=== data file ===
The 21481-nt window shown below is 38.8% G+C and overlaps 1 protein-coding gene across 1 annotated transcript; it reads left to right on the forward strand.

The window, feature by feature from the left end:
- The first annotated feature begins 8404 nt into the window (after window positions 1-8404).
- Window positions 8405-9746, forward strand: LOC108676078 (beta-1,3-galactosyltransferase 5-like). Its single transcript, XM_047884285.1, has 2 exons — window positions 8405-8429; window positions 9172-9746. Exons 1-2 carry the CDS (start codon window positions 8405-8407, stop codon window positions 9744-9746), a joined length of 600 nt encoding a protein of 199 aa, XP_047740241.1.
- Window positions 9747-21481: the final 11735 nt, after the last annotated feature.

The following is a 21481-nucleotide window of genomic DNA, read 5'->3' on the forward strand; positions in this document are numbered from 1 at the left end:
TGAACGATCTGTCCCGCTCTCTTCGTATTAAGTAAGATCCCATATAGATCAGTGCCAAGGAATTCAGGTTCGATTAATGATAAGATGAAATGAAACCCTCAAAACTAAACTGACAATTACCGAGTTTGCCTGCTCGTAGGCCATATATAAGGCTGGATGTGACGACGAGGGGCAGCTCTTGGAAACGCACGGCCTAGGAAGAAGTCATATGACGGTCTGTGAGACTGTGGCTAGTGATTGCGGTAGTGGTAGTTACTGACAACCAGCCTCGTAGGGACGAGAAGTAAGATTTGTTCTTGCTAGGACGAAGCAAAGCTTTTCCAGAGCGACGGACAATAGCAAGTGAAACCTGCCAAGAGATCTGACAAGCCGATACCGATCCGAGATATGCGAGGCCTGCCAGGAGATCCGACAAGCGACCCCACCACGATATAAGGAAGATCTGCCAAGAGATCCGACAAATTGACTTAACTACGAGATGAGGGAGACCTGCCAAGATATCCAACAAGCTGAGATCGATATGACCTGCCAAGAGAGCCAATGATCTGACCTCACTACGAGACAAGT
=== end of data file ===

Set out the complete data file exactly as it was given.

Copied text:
The 21481-nt window shown below is 38.8% G+C and overlaps 1 protein-coding gene across 1 annotated transcript; it reads left to right on the forward strand.

The window, feature by feature from the left end:
- The first annotated feature begins 8404 nt into the window (after window positions 1-8404).
- Window positions 8405-9746, forward strand: LOC108676078 (beta-1,3-galactosyltransferase 5-like). Its single transcript, XM_047884285.1, has 2 exons — window positions 8405-8429; window positions 9172-9746. Exons 1-2 carry the CDS (start codon window positions 8405-8407, stop codon window positions 9744-9746), a joined length of 600 nt encoding a protein of 199 aa, XP_047740241.1.
- Window positions 9747-21481: the final 11735 nt, after the last annotated feature.

The following is a 21481-nucleotide window of genomic DNA, read 5'->3' on the forward strand; positions in this document are numbered from 1 at the left end:
TGAACGATCTGTCCCGCTCTCTTCGTATTAAGTAAGATCCCATATAGATCAGTGCCAAGGAATTCAGGTTCGATTAATGATAAGATGAAATGAAACCCTCAAAACTAAACTGACAATTACCGAGTTTGCCTGCTCGTAGGCCATATATAAGGCTGGATGTGACGACGAGGGGCAGCTCTTGGAAACGCACGGCCTAGGAAGAAGTCATATGACGGTCTGTGAGACTGTGGCTAGTGATTGCGGTAGTGGTAGTTACTGACAACCAGCCTCGTAGGGACGAGAAGTAAGATTTGTTCTTGCTAGGACGAAGCAAAGCTTTTCCAGAGCGACGGACAATAGCAAGTGAAACCTGCCAAGAGATCTGACAAGCCGATACCGATCCGAGATATGCGAGGCCTGCCAGGAGATCCGACAAGCGACCCCACCACGATATAAGGAAGATCTGCCAAGAGATCCGACAAATTGACTTAACTACGAGATGAGGGAGACCTGCCAAGATATCCAACAAGCTGAGATCGATATGACCTGCCAAGAGAGCCAATGATCTGACCTCACTACGAGACAAGT